1562        Aug 8, Diego Te, a Maya man in the Yucatec town of Sotuta, testified that a year earlier he had witnessed a village leader and another man cut the hearts from 2 boys and hand them to a shaman, who rubbed the hearts onto the mouths of two Maya idols. The account was preserved in the Archivo General de Indias in Seville, Spain.
    (AM, 7/05, p.43)

1562        A Spanish priest wrote that the well at Chichen Itza was a place where Mayas had made offerings to their gods.
    (ON, 5/02, p.6)

1562        In the Yucatan a campaign to root out idolatry ended with the destruction of thousands of ritual objects and most of the Maya books in existence. The campaign was led by Franciscan leader Diego de Landa, who was later tried in Spain for his excessive behavior and acquitted. He recorded the oral traditions of the Maya in “An Account of the Things of the Yucatan" before returning there in 1573 as Bishop of Yucatan.
    (AM, 7/05, p.44)

1784        The 1st Spanish military officer who explored the Mayan ruins of Palenque thought it was Atlantis risen.
    (SSFC, 12/7/03, p.C10)

1839        John Lloyd Stephens and Frederick Catherwood explored Copan. John L. Stephens attempted to purchase the Mayan city of Copan in Honduras.
    (RFH-MDHP, p.217)(NG, 12/97, p.80)

1847-1901    The Caste War of Yucatan extended over this period. it began with the revolt of the native Maya people against the population of European descent (called Yucatecos) in political and economic control.
    (http://en.wikipedia.org/wiki/Caste_War_of_Yucat%C3%A1n)

1875        Oct 12, Mayan Indians attacked the Xuxub sugar plantation in the Yucatan and dozens of workers were killed or taken captive. Bernadino Cen, the Mayan leader, was killed when the Mexican National Guard arrived the next day. In 2004 Paul Sullivan authored “Xuxub Must Die."
    (WSJ, 5/13/04, p.D10)

1894        Edward Herbert Thompson, American consul, purchased land in the Yucatan that contained the ruins of the Mayan city of Chichen Itza.
    (ON, 5/02, p.6)

1904-1909    Edward Herbert Thompson led dredging operations at the sacred well of Chichen Itza.
    (ON, 5/02, p.7)

1952        The sarcophagus of Lord Pakal was found in the ruins at Palenque by Alberto Ruz L’Huiller.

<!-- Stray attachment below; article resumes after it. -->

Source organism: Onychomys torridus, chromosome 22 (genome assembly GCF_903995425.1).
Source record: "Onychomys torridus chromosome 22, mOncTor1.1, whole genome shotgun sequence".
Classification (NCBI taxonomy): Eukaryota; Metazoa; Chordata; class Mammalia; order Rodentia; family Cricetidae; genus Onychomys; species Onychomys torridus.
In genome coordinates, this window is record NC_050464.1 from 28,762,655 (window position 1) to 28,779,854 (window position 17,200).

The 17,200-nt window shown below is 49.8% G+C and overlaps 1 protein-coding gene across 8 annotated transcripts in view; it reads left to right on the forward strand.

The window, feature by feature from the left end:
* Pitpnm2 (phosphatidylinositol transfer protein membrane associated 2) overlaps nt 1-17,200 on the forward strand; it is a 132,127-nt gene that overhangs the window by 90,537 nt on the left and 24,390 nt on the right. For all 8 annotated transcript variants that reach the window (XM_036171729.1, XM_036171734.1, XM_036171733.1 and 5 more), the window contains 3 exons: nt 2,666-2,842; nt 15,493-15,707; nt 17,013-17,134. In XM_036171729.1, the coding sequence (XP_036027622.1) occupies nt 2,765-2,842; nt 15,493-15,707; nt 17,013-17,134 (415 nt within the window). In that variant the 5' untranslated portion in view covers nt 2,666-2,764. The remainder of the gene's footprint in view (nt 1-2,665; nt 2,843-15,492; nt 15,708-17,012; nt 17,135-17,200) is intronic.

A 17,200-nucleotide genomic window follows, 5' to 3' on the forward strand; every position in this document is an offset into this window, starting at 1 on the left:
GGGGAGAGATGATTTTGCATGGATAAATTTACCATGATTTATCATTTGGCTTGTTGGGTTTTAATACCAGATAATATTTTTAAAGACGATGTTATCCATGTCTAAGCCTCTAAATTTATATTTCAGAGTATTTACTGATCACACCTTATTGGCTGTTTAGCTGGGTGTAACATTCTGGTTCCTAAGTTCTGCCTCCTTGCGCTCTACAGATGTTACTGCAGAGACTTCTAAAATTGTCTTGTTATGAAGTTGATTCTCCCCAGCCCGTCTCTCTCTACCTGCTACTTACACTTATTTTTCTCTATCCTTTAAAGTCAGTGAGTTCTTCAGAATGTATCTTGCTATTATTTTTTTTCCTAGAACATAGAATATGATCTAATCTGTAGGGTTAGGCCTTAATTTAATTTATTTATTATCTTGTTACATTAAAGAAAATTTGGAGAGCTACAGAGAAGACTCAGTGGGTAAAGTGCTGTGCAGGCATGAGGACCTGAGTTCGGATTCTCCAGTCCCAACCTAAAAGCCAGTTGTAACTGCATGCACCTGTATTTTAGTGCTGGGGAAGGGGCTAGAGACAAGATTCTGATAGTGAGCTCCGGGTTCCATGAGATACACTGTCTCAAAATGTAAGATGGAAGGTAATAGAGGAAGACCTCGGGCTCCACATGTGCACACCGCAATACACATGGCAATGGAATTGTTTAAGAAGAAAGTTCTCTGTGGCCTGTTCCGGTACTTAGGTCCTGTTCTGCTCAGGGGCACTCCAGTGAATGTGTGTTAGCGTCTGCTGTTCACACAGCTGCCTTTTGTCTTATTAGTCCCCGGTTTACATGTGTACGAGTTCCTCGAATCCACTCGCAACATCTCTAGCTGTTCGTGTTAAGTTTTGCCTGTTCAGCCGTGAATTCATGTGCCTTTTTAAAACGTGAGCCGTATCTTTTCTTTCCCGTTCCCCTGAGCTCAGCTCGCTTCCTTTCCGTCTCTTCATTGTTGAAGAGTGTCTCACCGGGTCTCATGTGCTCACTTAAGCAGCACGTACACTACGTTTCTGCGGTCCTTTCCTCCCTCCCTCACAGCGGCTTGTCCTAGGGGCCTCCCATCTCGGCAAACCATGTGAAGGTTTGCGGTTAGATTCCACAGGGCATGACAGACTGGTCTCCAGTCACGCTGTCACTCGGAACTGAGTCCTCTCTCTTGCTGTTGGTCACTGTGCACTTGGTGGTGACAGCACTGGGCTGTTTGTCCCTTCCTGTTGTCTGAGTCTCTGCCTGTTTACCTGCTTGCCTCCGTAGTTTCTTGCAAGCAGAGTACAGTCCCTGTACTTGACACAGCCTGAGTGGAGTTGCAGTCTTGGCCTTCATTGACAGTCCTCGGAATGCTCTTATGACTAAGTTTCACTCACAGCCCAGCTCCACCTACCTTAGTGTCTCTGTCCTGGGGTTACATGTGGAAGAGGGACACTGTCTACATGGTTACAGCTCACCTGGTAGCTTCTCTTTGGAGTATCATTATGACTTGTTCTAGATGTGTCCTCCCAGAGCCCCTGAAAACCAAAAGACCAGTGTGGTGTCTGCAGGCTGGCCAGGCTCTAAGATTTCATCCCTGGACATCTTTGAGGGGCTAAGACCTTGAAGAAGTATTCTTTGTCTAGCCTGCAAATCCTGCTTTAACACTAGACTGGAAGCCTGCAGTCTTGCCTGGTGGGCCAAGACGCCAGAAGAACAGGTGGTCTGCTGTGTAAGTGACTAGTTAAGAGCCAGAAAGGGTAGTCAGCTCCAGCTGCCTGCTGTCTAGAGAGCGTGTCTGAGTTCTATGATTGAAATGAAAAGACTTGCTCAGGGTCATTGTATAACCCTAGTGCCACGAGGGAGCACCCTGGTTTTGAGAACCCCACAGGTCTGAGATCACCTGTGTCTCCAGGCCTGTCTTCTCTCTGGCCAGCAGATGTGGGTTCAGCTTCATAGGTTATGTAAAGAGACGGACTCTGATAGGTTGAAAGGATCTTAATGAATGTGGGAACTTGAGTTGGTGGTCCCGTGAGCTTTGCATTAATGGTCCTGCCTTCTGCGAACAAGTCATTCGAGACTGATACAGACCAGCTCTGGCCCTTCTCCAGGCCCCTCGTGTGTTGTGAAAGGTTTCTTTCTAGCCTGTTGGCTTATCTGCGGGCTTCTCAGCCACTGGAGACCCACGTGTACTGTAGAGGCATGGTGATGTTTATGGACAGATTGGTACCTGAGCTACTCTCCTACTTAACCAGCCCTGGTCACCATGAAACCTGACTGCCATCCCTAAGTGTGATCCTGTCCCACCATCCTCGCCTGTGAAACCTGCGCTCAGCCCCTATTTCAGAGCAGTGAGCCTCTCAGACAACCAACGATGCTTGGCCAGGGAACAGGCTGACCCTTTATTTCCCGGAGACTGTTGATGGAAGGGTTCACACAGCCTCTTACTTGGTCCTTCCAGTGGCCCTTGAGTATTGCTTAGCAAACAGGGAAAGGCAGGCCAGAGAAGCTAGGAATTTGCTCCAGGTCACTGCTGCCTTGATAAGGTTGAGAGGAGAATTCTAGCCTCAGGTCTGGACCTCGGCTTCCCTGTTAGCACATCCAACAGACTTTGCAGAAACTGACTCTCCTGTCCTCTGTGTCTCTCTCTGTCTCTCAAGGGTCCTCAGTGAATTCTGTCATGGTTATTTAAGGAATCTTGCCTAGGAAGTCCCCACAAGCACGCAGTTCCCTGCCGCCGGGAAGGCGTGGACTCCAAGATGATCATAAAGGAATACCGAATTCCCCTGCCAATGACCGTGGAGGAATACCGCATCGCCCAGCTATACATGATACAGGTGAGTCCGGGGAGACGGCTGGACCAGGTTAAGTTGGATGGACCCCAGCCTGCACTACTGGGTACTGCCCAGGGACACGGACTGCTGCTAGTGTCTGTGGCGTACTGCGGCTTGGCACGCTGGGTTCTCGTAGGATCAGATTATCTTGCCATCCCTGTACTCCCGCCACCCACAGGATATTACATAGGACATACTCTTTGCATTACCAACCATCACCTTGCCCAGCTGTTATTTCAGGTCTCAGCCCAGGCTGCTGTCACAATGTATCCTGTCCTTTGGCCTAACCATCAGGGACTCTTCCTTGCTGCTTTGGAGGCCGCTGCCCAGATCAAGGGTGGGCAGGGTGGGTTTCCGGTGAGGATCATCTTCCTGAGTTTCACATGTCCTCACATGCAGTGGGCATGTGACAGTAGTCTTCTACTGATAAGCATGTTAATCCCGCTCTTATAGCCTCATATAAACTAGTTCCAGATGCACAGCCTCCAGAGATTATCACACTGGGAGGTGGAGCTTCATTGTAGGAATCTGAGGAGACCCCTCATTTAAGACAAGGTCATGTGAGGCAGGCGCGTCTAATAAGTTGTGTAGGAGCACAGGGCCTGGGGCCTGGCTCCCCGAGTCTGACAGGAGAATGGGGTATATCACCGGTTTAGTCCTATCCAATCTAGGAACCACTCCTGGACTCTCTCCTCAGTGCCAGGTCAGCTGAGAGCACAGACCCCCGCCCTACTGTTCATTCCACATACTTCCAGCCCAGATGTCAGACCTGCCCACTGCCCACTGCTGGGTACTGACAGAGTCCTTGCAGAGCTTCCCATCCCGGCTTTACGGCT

(SSFC, 5/5/02, p.C5)

1977        Prof. Gordon Willey (1913-2002) authored “The Origins of Maya Civilization."
    (SFC, 5/2/02, p.A27)

1981        In Guatemala 100,000 Maya villagers were killed in a government crackdown on a left-wing insurgency.
    (SFC, 5/19/96, T-11)

1984        In Guatemala Cival, about 25 miles east of the much better known city of Tikal, was discovered. Cival was abandoned about 100 CE. Artifacts at the site dated from 500-300 BCE.
    (LAT, 5/5/04)

1992        Michael D. Coe wrote “Breaking the Maya Code."
    (NH, 4/97, p.20)

1994        Jan, Poor Maya farmers staged an uprising at the Lancandon rain forest near Palenque, Mexico.
    (SFC, 5/19/96, T-9)

1994        In Chiapas, Mexico, Maya farmers organized into the Zapatista National Liberation Army.
    (SFC, 5/19/96, T-10)

1995        Archeologists of the Basic Pete Oil Co. discovered the Mayan city of La Joyanca.
    (WSJ, 12/26/96, p.32)

1997        “The Maya Textile Tradition" was edited by Margot Blum Schlevill with photographs by Jeffrey Jay Foxx. The Mayan history, ecology and culture is viewed through their textile tradition.
    (NH, 9/97, p.16)

1997        A large Mayan site was discovered at the Rio San Pedro Martir drainage in the Peten region of northern Guatemala.
    (AM, Jul/Aug ‘97 p.19)

1998         Michael D. Coe and Justin Kerr published “The Art of the Maya Scribe," a look at the progress made in decoding the Mayan writing system.
     (Hem, Dec. 94, p.123)(SFEC, 7/5/98, BR p.10)

1999        Ruins of the city of Cancuen was were discovered in Guatemala.
    (SFC, 9/9/00, p.A2)

2005        Mar 31, A UNESCO team arrived in Guatemala to push forward the candidature process  of El Mirador archaeological site as a World Heritage Site. In the spring Pres. Oscar Berger repealed a 2002 decree by Pres. Alfonso Portillo declaring the Mayan site of El Mirador a protected area.
    (WSJ, 11/12/05, p.A5)(http://tinyurl.com/beeku)

2012        Dec 21, Dawn broke over ancient holy sites in southern Mexico to celebrations, ushering in the start of a new era for the Maya people that had been billed as a possible end of the world.
    (Reuters, 12/21/12)

2013        May 13, Belize authorities said a construction company has essentially destroyed the Nohmul complex, one of the country’s largest Mayan pyramids, with backhoes and bulldozers to extract crushed rock for a road-building project. The ceremonial center dated back at least 2,300 years.
    (AP, 5/14/13)